There have been new topical therapies that became approved this year for plaque psoriasis—topical tapinarof and topical roflumilast, both of them are once daily. They’re for patients with mild moderate to severe plaque psoriasis, they’re topical drugs. Tapinarof is an aryl hydrocarbon receptor agonist modulator and that's a new mechanism of action for us in dermatology. It's an important one because when tapinarof ligands with those receptors, which serve an antioxidant function in the skin in many cases, it actually stimulates changes that can benefit a variety of different skin diseases so the drug is approved for plaque psoriasis, but it's also being looked at for atopic dermatitis, and we expect that to come along relatively soon.

Now, topical roflumilast is a phosphodiesterase-4 (PD4) inhibitor and we've had other ones, but this one is very different; they're not all created equal. This one is more potent in terms of its activity, so we expect, and I believe we see, a greater therapeutic effect than what we’ve seen with previous therapies, though 1 of the PD4 inhibitors is oral for psoriasis, so it's hard to make a comparison. But, in terms of activity of the actual mechanism of action, in my mind, it's more potent, and the formulation, the vehicle, was brilliantly designed [to target] irritation, stinging, [and] burning in psoriasis…Also, the data now we're seeing in atopic dermatitis where it's also being evaluated and not yet approved, and also seborrheic dermatitis…the results we are seeing with roflumilast therapeutically are excellent. We don't have to worry about [the] side effects that we might see with topical corticosteroids. Roflumilast is also approved for any severity of plaque psoriasis, like tapinarof is. We don't have to be concerned about the topical corticosteroids side effects, so with either of these agents, you could keep using it and you'll see some patients kick in faster and some may take more time, but you can keep pushing it and not be concerned about how long the patient is using it or even where they’re applying it to get an effect. Roflumilast in a foam formulation is also being evaluated for seborrheic dermatitis, not yet approved.

Then we talk about dupilumab, and we know dupilumab is an injectable. It lessens the effect of IL-4 and IL-13. [It is] approved for atopic dermatitis, all the way down to children now. [It is] very, very effective and the safety profile is excellent. We occasionally see problems but they are uncommon, no laboratory monitoring mandated. Dupilumab has revolutionized the lives of people with moderate to severe atopic dermatitis, ones that haven't responded to other treatments, but it recently got approval for prurigo nodularis. Regardless of whether or not they're atopic in terms of other diseases like asthma, allergic rhinitis, or atopic dermatitis. In fact, in the studies, a significant number of the patients were not atopic and the ones that had atopic dermatitis were only mild so this drug works for prurigo nodularis. even if they're not atopic, and even if they don't have atopic dermatitis. It may take a little bit longer, but the effects and reducing the itching and the lesions…these patients have large numbers of lesions so that has been a major advance [and] the first approval we've had for prurigo nodularis and there was several other things we discussed.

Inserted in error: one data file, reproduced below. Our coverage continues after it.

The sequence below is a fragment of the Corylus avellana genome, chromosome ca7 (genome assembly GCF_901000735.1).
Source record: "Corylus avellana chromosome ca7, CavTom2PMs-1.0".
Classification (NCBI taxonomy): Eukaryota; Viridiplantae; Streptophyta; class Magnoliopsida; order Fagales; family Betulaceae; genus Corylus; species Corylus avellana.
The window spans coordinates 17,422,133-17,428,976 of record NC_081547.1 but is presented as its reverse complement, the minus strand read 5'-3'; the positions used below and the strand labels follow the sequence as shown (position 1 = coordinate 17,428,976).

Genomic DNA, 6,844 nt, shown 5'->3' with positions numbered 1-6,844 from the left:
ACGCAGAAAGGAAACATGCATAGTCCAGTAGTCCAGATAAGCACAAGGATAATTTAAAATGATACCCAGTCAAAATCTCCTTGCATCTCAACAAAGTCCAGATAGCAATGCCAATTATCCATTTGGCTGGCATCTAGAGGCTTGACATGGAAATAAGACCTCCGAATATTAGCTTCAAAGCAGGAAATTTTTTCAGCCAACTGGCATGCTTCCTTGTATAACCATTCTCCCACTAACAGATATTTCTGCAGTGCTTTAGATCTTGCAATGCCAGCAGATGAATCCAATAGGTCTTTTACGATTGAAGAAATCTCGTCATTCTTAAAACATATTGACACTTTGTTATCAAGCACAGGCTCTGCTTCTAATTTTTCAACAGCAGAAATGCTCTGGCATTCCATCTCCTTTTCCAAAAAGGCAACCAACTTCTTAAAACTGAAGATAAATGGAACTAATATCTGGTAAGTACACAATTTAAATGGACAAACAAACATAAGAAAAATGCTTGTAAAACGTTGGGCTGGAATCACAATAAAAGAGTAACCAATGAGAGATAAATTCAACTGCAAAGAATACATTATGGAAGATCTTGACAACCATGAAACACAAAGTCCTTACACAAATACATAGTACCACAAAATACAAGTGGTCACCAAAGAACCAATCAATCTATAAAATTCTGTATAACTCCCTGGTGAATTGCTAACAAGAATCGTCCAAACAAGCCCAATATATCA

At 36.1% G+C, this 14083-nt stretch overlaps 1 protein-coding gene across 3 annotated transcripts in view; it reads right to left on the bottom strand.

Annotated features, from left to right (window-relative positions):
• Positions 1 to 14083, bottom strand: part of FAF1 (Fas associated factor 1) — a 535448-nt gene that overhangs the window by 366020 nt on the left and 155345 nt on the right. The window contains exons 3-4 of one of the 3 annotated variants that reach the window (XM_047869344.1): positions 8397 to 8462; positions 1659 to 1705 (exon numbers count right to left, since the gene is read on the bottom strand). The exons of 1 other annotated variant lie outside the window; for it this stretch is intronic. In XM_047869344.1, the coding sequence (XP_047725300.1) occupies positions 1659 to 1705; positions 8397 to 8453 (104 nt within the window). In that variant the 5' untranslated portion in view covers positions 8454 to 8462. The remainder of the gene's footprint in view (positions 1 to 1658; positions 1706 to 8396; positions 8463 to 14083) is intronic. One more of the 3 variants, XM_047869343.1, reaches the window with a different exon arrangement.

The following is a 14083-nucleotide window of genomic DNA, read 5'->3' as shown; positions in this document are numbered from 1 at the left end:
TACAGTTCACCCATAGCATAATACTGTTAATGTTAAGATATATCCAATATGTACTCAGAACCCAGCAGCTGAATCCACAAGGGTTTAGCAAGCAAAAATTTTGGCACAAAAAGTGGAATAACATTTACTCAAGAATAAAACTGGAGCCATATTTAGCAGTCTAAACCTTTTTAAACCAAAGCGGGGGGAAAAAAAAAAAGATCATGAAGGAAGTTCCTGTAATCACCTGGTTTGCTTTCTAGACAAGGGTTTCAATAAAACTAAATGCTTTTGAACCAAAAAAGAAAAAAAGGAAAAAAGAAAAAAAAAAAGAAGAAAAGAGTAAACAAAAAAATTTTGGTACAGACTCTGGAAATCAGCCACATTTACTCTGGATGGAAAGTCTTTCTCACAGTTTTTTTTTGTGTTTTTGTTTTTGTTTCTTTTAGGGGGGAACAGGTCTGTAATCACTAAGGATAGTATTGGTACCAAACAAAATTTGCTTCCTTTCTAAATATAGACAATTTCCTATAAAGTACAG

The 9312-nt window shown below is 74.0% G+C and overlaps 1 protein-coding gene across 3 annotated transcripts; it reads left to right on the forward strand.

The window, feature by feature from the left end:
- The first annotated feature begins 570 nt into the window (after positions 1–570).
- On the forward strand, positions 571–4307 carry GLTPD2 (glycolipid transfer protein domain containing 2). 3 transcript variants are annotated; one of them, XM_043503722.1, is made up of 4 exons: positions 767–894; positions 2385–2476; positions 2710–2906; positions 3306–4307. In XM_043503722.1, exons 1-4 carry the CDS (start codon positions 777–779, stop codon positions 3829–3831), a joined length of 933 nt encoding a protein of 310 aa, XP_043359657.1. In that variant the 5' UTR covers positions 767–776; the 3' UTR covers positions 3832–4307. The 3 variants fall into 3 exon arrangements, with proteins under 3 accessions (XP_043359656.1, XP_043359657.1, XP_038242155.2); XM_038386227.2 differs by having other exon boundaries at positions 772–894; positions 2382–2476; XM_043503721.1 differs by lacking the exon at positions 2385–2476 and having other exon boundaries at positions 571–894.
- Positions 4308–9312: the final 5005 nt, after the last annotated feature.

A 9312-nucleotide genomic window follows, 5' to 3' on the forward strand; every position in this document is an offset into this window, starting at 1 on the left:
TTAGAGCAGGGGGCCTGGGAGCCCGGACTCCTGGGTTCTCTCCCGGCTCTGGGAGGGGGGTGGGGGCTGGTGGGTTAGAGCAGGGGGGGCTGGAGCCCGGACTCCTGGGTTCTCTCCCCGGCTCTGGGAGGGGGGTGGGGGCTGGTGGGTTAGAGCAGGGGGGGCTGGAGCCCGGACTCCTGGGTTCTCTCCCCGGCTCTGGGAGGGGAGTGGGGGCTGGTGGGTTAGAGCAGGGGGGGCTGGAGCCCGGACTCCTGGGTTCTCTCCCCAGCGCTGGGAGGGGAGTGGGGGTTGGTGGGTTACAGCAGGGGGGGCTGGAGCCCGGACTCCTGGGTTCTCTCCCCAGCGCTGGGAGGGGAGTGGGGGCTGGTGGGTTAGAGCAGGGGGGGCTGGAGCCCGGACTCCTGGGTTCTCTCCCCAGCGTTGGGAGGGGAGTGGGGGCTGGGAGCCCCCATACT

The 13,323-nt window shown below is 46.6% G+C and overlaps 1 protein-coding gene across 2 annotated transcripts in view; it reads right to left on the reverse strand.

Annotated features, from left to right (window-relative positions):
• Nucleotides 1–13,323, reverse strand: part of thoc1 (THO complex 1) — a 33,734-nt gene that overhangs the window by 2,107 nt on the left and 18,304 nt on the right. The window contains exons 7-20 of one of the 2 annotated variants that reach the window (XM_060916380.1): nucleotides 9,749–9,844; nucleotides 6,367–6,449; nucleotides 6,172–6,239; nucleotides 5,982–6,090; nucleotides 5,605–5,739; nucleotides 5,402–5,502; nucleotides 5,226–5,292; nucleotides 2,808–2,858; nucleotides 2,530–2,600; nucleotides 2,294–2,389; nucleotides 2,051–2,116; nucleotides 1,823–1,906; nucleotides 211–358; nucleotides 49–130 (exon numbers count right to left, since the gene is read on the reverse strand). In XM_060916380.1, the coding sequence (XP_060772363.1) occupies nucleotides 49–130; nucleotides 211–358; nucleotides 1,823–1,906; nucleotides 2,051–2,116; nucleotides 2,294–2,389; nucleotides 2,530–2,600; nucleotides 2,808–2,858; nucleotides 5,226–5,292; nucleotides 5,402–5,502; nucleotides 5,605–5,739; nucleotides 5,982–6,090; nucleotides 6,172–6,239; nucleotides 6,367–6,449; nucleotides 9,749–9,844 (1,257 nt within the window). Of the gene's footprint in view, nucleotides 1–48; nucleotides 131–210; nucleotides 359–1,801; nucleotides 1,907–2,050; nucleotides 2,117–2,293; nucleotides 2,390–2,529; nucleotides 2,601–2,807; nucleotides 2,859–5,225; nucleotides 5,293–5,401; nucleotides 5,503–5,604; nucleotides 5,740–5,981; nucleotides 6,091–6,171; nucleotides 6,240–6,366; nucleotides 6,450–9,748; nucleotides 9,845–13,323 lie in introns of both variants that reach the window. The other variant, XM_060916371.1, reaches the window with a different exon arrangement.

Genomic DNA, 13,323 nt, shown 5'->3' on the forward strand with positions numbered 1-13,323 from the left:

Dermatology Times: Are there any innovations in the works this year or any upcoming dermatologic FDA approvals that you're particularly excited about?

Del Rosso: Some of the things that I am also discussing is we've had some major advances in disease states that we've struggled with. [For] vitiligo, we have topical ruxolitinib, which is approved topically also for atopic dermatitis, a Janus kinase inhibitor. Unfortunately, the FDA put the box warnings that we have with the JAK 1, 2, and 3 oral agents on the topical, which I think was not the right decision because if you look at the pharmacokinetic data, including maximal use studies, the amount that actually gets into the systemic circulation and gets systemic exposure is negligible. When you look at the amounts that patients are actually using with a topical, they're going to be 7, 8, 9, 10%, studied up to 20% body surface area, and negligible systemic exposure. And with vitiligo, up to 10% body surface area. Vitiligo takes longer so, you’ve got to remember, those melanocytes, the factories have been basically burned down so you have to wait for them to reform and it depends on the reserve that's in the skin that's been affected by vitiligo. But pressing on for months, you'll see many patients can get significant improvement especially on the face, and in hair-bearing areas. You'll be able to tell, generally, within the first 4 to 6 months if you're getting something, but some people may kick in slower. If you're seeing repigmentation, encourage those patients to continue on.